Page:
As my colleague Andrew March points out in his response to Michael Walzer, “they are here, because we are there.” The United States and European powers are in one way or another, all implicated in the fate of this region, and have been so – in the case of Europe at least – for centuries. After destabilizing Iraq and supporting for years a Shi’ite regime that marginalized and infuriated Iraqi Sunnis (some of whom now constitute a strong force in ISIS or ISIL), the US has found itself compelled to get re-involved by dropping bombs and sending drones to the area.

Let me be clear: the bombing of ISIS to save the Yazidis who faced an impending genocide was justified; I also wish more had been done to save the Kurdish town of Kobane from ISIS fighters. But to most people in the region, caught between the brutality of the Syrian regime, the declining power of the Syrian opposition (which we have left down) and the mind-numbing violence of ISIS, Western bombs appear part of the same mayhem and blind fate which they cannot understand or control. That is why many prefer to die on the shores of the Mediterranean rather than through the cluster-bombs and chemical agents of the Syrian regime or the sword of ISIS.

No, I don’t think that the attack on Charlie Hebdo and the ensuing violence is just a reaction to the offense to Prophet Mohammed or to Islam; neither do I think that it is about what the Koran says or does not say about blasphemy and apostasy. At its root, it is driven by Muslim rage and Arab Muslim civilizational despair. Islam’s current-day reformers are few and far between, while itinerant and fiery preachers like al-Madoudi have captured global audiences. But even if there were a significant reform movement within Islam, I don’t believe that this would be enough. What is needed is a regional or international effort on the scale of a Marshall plan for the Arab Muslim world that will invest in infrastructure, communications, agriculture, industry, medicine and education. Just as Europe was pulled out of its devastation after WWII, so too this region which is almost bleeding to death, needs to be resuscitated.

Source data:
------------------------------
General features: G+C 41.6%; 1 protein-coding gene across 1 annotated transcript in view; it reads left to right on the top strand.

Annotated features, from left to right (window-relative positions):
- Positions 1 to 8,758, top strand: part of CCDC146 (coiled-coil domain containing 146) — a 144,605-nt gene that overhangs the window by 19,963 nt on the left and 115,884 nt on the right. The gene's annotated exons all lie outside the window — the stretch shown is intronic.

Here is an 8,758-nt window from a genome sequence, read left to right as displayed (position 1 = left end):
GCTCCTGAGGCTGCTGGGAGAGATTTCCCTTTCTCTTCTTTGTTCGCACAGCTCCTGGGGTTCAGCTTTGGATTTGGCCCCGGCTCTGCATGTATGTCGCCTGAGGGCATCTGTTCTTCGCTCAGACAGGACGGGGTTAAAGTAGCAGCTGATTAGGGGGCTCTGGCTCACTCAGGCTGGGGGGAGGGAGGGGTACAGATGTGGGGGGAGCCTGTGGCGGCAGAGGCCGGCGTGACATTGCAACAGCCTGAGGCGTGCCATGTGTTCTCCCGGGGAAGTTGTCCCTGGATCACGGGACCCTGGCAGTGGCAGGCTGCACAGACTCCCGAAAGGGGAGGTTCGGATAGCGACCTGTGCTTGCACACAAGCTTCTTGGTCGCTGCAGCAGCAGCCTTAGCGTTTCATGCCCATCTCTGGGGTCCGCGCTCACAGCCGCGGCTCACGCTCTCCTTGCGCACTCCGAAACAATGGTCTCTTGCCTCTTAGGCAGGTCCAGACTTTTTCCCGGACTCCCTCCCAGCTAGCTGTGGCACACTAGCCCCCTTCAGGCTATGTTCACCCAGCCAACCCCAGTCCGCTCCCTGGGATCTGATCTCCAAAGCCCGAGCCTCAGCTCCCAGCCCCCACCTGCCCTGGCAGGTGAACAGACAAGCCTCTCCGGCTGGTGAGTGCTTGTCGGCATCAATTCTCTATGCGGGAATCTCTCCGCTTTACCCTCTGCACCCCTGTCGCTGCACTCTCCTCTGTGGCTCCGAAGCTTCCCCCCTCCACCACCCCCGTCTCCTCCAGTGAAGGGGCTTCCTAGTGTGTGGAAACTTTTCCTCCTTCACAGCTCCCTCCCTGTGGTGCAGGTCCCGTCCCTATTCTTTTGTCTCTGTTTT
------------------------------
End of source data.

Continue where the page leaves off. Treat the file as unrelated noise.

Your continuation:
At least forty million people died in Europe before peace could be reestablished, the European Union could emerge and Germany could be brought back to the standard of living it had enjoyed before the WWII. The sum total of the devastation and wars in the larger Middle East has not yet been tallied. I suspect that the casualties number around 5-8 million. Do we have to wait until we reach the same levels of devastation as in Europe before we realize that the way to end many Muslim’s civilizational despair is to provide hope? Wasn’t this the promise of the Arab Spring revolutions? They did not succeed in my view for at least three reasons:

a. Many regimes in the Middle East are in the grips either of reactionary oligarchies supported by the West – such as Saudi Arabia or the United Arab Emirates- or of successor military-civilian regimes that emerged out of coups that displaced those oligarchies (Nasserism and Ba’athism in Egypt and Syria; The Qaddafi revolution in Libya). Western powers (but also the Soviet Union and Russia) have supported one or another of these groups for their purposes throughout centuries. Civil society and the forces of political representation are weak and stunted, and repressed as soon as they take root;

b. The game of superpower influence in this region continues. The CIA and the British Intelligence Service deposed the Mossadegh regime, who had nationalized Iran’s oil industry and who was suspected of being a communist, in 1953, throwing its support behind that of the corrupt Shah Pahlavi who would then be overthrown in the early 1979 by the Khomeini Revolution. Against growing Soviet influence in Afghanistan, the United States armed the mujahadeen and the Islamists; the Soviet Union withdrew and the USA inherited the mess it had created by supporting Islamist forces against communism. The Soviet Union and now Russia have maintained a special relationship with Syria and continue to do so. After Russia persuaded President Obama not to attack Syria once it became clear that it had used chemical weapons on its own population, the Syrian situation ran into a stalemate. The victims of this manoeuvering were the civilian population and the refugees who were deprived of free passage to neighboring countries to be guaranteed by a no-fly zone protected by NATO and US possibly.